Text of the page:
The Grand Cinema

Under Construction

The Grand will be part of  The 1950s Town, giving people a chance to experience a trip to the pictures during this “golden age” of cinema.

The cinema, from Ryhope, in Sunderland, will be recreated and brought to life, screening films, period newsreels and adverts.

The Grand was hugely popular in its heyday in the 1950s, often selling out its seats.

The main auditorium will include a stage, screen, pit benches and the more expensive upholstered seats. Visitors will be able to take a look behind the scenes at the projection room and learn about the skilled role of the projectionist.

The Grand at Beamish will have both day and evening offers, with options of feature length films at set times as well as showing archive footage, shorts and news during the day.

The Grand originally closed in the 1960s and later became a bingo hall. It was donated to the museum by Angela and Gary Hepple.

In 2020, The Grand was dismantled and any re-usable parts brought to Beamish to be incorporated into The 1950s Town cinema. Smaller items had already been removed from the building such as bits of paperwork and some unique finds such as a golden syrup tin that had been fashioned into a light shade in the 1930s or 40s. The cinema had a full paint survey carried out so we know exactly what colours the interior had been painted at every stage of its long and colourful history.

The building underwent a full architectural survey to assess which materials were suitable for salvage and re-use and to record any that could not be saved. The moulded plasterwork in the main auditorium could not be collected because it would have crumbled upon removal. Instead the mouldings have been recorded and copies will be sourced for the cinema at Beamish.

The two huge stained glass windows that were positioned either side of the cinema screen were carefully removed and will be incorporated into the rebuild. The cinema building was not new in the 1950s, it first opened in 1913 and the rebuild will reflect this.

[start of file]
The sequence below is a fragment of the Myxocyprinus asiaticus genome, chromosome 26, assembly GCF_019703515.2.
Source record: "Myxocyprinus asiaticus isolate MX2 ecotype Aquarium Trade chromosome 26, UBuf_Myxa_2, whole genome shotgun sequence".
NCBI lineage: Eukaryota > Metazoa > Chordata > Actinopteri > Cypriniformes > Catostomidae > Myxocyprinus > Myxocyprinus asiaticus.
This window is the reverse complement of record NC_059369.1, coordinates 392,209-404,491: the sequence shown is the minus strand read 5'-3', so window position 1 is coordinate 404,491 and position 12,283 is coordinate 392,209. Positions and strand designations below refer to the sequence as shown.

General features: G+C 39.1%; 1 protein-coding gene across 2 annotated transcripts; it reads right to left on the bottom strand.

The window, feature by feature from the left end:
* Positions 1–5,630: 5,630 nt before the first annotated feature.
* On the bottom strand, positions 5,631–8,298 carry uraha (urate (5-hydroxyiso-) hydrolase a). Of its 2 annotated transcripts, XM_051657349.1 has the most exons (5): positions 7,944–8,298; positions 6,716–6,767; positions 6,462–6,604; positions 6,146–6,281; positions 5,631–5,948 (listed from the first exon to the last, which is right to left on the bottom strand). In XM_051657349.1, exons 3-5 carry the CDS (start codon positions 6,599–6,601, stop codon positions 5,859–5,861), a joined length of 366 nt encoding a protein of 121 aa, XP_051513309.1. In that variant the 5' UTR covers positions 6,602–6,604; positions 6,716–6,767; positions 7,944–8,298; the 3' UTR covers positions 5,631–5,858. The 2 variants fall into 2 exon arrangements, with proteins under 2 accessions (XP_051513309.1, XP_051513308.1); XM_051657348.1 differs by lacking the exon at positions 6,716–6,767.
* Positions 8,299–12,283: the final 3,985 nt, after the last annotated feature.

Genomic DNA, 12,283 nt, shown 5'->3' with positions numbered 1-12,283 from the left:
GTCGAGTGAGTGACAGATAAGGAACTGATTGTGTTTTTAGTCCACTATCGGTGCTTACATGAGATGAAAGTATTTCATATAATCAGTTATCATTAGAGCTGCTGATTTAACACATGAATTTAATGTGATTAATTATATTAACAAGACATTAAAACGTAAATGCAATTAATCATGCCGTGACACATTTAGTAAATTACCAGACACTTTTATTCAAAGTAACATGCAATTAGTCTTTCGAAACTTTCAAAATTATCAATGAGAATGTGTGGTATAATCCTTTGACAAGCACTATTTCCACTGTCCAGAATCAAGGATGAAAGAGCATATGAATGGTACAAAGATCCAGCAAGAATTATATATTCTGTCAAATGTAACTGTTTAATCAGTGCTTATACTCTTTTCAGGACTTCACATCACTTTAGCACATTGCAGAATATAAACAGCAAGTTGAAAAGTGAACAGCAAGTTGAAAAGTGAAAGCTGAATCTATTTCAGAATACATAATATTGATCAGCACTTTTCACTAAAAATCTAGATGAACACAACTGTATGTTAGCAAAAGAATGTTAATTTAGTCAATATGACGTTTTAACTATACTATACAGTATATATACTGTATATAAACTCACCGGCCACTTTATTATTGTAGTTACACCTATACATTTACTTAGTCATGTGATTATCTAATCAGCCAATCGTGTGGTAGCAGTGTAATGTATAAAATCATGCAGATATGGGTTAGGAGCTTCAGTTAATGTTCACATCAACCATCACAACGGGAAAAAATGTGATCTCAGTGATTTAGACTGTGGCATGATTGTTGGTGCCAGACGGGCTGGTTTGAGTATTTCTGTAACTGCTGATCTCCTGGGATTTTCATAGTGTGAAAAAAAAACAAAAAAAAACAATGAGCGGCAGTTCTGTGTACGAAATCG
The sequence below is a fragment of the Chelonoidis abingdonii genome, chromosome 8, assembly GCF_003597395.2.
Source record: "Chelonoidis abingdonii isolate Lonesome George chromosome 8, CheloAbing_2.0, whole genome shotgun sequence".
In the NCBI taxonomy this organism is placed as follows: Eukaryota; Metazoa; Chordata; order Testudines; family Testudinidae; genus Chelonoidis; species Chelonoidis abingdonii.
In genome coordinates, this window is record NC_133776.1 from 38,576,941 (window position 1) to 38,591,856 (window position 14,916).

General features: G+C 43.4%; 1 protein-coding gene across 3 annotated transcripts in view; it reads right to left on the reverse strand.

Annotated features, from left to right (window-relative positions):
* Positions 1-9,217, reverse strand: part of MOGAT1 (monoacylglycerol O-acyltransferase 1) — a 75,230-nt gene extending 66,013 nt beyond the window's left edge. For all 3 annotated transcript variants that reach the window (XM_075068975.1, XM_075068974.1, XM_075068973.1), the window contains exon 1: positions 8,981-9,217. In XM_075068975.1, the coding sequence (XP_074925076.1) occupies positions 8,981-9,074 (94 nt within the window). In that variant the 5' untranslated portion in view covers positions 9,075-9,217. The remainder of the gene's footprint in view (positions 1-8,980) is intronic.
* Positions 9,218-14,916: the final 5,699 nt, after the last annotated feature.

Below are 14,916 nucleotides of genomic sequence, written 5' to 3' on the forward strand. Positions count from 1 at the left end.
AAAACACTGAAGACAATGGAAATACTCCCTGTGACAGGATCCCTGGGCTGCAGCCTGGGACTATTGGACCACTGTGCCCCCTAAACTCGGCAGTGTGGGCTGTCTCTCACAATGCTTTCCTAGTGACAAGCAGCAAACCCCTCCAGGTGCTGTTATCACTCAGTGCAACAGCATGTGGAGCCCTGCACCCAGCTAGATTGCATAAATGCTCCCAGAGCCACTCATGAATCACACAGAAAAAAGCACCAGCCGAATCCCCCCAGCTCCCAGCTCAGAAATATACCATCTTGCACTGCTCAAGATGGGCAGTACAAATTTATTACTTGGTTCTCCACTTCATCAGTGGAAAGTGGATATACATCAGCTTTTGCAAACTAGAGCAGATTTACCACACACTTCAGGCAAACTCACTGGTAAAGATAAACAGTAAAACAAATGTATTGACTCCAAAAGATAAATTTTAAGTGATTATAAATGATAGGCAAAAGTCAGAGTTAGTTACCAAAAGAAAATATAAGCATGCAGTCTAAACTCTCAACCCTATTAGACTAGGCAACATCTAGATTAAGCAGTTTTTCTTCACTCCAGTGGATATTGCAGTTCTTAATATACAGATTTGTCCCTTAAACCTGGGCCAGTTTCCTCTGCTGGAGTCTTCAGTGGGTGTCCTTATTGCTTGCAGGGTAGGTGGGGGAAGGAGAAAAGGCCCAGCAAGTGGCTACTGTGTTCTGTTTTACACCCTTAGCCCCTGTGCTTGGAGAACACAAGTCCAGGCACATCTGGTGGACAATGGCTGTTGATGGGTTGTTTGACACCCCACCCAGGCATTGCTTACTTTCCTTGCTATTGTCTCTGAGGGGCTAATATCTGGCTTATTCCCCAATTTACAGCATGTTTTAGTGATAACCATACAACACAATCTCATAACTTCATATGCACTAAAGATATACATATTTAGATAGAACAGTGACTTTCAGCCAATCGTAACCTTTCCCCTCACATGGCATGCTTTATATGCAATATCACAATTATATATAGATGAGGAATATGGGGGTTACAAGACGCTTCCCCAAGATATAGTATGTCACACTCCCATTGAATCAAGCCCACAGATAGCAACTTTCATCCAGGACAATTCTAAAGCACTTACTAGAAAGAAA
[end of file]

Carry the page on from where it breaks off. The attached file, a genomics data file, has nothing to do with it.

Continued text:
From the front of the building, the stays used to hold up the canopy and the Western Electric Sound lettering have also been preserved. Western Electric Sound was one of the two best cinema sound systems around at the time so it was a feature well worth advertising. As much original material will be incorporated in to the rebuild as possible.

Cinema seats have been donated to the museum from the former Palladium Cinema in Claypath, Durham. Beamish also collected a pair of projectors from Durham University.

Beamish buffs and film fanatics alike can sponsor an individual seat within the main auditorium of our recreation of The Grand, supporting the museum. By sponsoring a seat in our recreation of The Grand from Ryhope, you will help the museum generate funds to complete the build and fit out of our cinema.

Beamish is keen to hear people’s memories of the cinema in Ryhope and would love to speak to anyone who used to work there.

Among the people involved in the project is Bill Mather, who was born in Ryhope and was a trainee projectionist at the cinema between 1950 and 1955.

He describes The Grand as a “Palace of Dreams” and used to visit from the age of five or six, before becoming a trainee projectionist from 10 years old.

Bill, who was born in 1940, shared his memories of the cinema in the 1950s with Beamish’s design team, recalling what it looked like inside and the appearance and location of features and objects.

Many Ryhope residents have shared with us fond memories of the building as a place where they did their courting or got up to mischief sneaking in with their friends or dropping ice creams over the circle balcony!

Anyone with memories or photos of The Grand or 1950s Ryhope is asked to contact Connor Emerson, Remaking Beamish Engagement Development Officer, email: or phone 0191 370 4052.